The coming age of dispersion

In the future, cities may not be defined as physical places but as what MIT’s late futurist William Mitchell described as “cities of bits.” This is something that did not exist during the Middle Ages, when the most knowledgeable survived in the isolation of monasteries. New digital connections could incubate a new urban culture unlike any we have seen.

As dispersion grows, our cities will become flatter and less dense. Many primary functions—food service, media, business and professional services, finance—will operate mostly free of unwanted human contact. They will be less like Le Corbusier’s super-high density “Radiant City,” and far more like American architect Frank Lloyd Wright’s notion of a “Broadacre City”—an expanse of houses and gardens spreading far and wide across the landscape.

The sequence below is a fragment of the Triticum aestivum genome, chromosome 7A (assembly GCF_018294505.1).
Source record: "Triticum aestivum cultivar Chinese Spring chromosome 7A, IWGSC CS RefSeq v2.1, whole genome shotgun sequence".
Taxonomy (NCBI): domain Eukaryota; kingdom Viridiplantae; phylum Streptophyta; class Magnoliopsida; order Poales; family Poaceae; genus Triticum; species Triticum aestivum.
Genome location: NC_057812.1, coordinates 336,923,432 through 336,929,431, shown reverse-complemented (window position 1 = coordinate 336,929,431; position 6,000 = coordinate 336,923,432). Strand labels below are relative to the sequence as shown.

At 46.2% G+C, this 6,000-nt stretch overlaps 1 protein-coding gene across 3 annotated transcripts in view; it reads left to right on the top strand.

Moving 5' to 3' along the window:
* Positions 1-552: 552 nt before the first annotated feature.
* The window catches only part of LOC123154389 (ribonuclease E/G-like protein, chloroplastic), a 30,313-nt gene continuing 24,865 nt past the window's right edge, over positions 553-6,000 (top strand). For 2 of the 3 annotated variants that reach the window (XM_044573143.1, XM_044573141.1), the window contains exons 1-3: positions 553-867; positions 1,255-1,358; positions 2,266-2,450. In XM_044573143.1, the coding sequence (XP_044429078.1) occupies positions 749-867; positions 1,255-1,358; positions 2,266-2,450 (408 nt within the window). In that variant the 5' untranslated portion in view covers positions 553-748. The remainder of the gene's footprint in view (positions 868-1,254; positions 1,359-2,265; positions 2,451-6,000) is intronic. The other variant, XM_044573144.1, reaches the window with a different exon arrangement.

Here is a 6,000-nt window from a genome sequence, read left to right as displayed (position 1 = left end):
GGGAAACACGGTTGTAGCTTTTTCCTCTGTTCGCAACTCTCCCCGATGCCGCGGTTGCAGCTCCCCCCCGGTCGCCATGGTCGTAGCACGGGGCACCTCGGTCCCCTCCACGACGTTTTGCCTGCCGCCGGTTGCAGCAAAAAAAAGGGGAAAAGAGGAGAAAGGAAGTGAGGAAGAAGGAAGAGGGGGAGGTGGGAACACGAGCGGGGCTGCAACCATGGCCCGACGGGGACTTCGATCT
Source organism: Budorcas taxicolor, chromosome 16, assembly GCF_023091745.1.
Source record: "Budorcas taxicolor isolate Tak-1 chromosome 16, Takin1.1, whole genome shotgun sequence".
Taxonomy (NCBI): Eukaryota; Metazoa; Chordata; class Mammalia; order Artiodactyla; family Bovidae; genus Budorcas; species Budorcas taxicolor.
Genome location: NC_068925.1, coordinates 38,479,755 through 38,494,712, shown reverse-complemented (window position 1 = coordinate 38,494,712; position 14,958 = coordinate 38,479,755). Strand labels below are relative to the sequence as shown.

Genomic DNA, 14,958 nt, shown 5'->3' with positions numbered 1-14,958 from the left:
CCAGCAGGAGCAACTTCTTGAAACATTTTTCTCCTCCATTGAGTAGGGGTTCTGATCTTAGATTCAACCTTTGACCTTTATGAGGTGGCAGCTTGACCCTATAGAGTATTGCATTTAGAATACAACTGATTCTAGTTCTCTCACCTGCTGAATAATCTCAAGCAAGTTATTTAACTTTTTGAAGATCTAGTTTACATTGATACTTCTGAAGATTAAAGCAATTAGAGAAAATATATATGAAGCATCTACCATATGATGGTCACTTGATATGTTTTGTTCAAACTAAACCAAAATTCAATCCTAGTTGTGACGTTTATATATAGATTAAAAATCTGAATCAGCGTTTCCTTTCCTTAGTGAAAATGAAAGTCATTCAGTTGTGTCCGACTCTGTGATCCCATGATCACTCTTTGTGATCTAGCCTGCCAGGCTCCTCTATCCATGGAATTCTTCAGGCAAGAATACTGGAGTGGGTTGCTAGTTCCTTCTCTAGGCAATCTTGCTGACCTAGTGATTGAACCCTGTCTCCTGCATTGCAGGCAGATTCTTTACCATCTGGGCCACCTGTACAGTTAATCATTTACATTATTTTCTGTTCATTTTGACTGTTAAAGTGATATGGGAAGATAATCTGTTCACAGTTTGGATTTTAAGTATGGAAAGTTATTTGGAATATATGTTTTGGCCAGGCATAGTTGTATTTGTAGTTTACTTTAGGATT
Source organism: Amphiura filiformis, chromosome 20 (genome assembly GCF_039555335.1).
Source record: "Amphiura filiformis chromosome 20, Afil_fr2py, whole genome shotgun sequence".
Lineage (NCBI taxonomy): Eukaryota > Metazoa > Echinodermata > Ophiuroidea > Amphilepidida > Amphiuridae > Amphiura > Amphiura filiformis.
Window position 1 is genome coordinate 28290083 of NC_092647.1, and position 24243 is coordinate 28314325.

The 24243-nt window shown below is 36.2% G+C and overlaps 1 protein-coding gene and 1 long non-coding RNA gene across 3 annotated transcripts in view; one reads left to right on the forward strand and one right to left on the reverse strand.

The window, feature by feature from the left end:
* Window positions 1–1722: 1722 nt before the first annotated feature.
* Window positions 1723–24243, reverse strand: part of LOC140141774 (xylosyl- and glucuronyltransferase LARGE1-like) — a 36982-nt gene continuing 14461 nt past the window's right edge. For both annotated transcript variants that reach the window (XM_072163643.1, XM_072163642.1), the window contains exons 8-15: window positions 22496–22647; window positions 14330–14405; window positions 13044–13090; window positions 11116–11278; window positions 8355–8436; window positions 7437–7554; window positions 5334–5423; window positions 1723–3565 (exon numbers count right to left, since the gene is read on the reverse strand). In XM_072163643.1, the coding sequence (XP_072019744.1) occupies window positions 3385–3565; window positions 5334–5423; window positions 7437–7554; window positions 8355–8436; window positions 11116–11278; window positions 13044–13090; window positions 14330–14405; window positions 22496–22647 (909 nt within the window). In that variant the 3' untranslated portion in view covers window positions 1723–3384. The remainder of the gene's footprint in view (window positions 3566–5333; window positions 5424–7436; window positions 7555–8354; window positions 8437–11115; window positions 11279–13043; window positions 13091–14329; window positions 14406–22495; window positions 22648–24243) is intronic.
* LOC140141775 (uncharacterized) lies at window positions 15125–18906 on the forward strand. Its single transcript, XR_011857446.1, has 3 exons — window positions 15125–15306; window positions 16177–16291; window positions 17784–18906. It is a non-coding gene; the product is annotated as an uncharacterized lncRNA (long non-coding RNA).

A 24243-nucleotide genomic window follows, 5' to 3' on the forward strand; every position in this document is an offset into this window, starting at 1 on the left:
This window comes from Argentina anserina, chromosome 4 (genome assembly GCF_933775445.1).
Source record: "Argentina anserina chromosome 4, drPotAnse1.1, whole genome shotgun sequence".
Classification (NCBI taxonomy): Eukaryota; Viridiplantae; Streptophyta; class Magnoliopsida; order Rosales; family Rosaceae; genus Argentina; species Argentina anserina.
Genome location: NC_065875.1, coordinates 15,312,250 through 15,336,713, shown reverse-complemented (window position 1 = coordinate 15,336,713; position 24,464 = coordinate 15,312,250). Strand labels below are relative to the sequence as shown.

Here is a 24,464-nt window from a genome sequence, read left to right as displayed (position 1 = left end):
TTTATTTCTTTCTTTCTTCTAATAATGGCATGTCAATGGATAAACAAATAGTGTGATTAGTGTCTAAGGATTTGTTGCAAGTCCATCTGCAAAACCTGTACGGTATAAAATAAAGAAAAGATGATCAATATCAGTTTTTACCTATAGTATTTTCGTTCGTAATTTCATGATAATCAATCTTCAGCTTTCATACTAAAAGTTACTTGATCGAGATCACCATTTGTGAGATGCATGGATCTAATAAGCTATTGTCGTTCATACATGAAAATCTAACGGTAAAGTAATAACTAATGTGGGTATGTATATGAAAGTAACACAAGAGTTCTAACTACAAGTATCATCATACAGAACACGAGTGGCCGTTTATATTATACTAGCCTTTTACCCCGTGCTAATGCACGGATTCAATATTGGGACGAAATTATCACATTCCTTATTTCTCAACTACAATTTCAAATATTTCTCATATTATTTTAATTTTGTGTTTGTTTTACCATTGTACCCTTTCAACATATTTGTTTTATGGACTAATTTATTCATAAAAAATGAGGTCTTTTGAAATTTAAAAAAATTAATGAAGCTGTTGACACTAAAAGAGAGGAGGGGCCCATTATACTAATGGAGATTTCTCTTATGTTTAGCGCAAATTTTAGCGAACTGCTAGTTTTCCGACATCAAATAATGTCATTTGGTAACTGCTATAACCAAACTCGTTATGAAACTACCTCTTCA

Mitchell predicted that these virtual cities could become heavily bifurcated with the wealthy clustered—like the socially isolated, germ-phobic “spacers” described in Isaac Asimov’s science fiction—in hermetically sealed corporate campuses or around university districts.4 The rest of the population could end up living in small apartments—constantly worried about infection and living increasingly in virtual reality—a new serf class dependent on subsidies or “income maintenance” provided by the state.